Word S6:E1 — Breaking The Mold
Welcome to the Season 6 opener of “Word.”
We hope you enjoyed your summer as we return for another series of conversations about literature.
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We focus on literature in Arizona and the region, though sometimes we break the mold of what is traditionally thought of as such with discussions about biography, screenplays and essays.
This has proven to be popular and thought-provoking as portions of this podcast have been nominated for Edward R. Murrow and Public Media Journalists Association awards.
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In this episode, we run the gamut from dealing with post-traumatic stress as a veteran and personal migration stories by Black people living in Arizona to a romantic comedy based in Phoenix that deals with the opioid crisis as well as a horror/Western hybrid film based on a Navajo legend that was shot during the height of the pandemic in Arizona.
We’re breaking the mold a bit with our first guest, given the events in Afghanistan and our proximity to the 20th anniversary of 9/11.
Shawn Banzhaf is assistant director of Student Success at the Pat Tillman Veteran Center at Arizona State University.
In April, he and co-author Jamin Hubner released, “The Five Ls: A Practical Guide for Helping Loved Ones Heal After Trauma.”
We touch on some highlights from the book which is a nonfiction work that addresses concerns of veterans, as well as their loved ones, friends and anyone dealing with post-traumatic stress.Clottee Hammons is a scholar, writer, artist and activist who’s had a busy summer. She’s also the creative director of Emancipation Arts in Phoenix — an organization which seeks to raise the profile of Black artists in Arizona. One of her summer projects has been compiling the anthology “Indiscernibles” in partnership with the Virginia G. Piper Center for Creative Writing at ASU. It will be released in October.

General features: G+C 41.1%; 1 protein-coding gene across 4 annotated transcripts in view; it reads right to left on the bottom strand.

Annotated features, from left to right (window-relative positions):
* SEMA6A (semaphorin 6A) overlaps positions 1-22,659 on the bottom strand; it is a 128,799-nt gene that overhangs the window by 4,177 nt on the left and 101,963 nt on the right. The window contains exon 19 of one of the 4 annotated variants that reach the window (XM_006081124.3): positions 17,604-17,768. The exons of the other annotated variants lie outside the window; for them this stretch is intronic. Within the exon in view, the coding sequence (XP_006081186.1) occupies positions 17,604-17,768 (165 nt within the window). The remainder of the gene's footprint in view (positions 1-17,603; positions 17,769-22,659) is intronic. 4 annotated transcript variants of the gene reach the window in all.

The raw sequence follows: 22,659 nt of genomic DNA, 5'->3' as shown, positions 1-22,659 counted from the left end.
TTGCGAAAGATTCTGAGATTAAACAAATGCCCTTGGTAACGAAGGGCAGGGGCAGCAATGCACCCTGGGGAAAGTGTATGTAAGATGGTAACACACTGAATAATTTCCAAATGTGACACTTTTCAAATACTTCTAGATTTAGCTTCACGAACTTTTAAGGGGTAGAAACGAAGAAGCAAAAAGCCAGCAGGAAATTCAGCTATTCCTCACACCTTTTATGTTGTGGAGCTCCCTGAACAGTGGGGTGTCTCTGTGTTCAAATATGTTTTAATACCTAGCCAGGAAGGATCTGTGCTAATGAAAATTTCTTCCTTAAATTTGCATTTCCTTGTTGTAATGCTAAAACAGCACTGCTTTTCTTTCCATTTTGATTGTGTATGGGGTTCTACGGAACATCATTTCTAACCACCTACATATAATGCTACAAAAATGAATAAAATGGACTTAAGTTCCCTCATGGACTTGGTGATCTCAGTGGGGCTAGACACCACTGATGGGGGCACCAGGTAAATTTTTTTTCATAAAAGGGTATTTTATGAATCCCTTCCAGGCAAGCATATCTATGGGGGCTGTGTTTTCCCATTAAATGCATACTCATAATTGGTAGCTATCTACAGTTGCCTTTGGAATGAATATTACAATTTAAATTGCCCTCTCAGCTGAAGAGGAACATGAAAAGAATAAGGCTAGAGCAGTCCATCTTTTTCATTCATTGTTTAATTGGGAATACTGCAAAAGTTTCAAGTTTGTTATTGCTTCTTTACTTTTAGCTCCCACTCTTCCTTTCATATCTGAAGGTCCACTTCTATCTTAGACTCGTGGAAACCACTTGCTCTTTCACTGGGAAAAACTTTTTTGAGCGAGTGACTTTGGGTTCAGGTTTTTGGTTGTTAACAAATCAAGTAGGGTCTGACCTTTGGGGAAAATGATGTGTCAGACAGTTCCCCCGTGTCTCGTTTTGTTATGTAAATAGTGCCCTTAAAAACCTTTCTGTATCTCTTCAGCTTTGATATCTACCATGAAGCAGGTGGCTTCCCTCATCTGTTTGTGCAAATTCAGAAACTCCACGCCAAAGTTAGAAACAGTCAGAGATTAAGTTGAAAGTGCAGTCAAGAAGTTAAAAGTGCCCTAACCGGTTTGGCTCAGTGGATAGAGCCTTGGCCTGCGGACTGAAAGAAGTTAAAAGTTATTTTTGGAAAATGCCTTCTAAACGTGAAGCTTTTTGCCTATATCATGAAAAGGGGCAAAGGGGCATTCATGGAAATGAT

We talk about the anthology which features personal stories from Black people about how they came to Arizona. Hammons is also offering workshops on the larger history of The Great Migration, specifically how Black people migrated to the state, beginning in the 1930s.
Using historic documents, oral histories, and artifacts, the "Arts for a Change" workshops are offered as a guide for educators, but also suitable for those wanting to increase their knowledge of Arizona history. Each session will conclude with an analysis of the impact of this history on Black people in Arizona today.
Workshops are online via the Phoenix Center for the Arts on Oct. 2, Nov. 6 and Nov. 27.
Jenn McKinlay has been living in Arizona for three decades and is a New York Times, USA Today, and "Publisher's Weekly" bestselling author of several mystery and romance series. We talk about storytelling, characterization and the plot of her latest novel, “Wait For It.” It’s a romantic comedy set in Phoenix that deals with the opioid crisis and is a tale about hope, healing and love.Eva Hamilton plays "Maisie" in a recently released film called, "Skinwalker." It’s a horror/Western hybrid written and directed by Valley-based indie filmmaker Robert Conway who is a returning guest on this podcast.
The film which is now available on video is based on a Navajo legend and was screened before live audiences this summer but was actually shot in 2020 in isolation on a mountain in Arizona.
Hamilton talks about how the reality of the pandemic informed her specific role and Conway describes how COVID-19 inspired the screenplay.
If you have a suggestion for a future show, please email Tom Maxedon.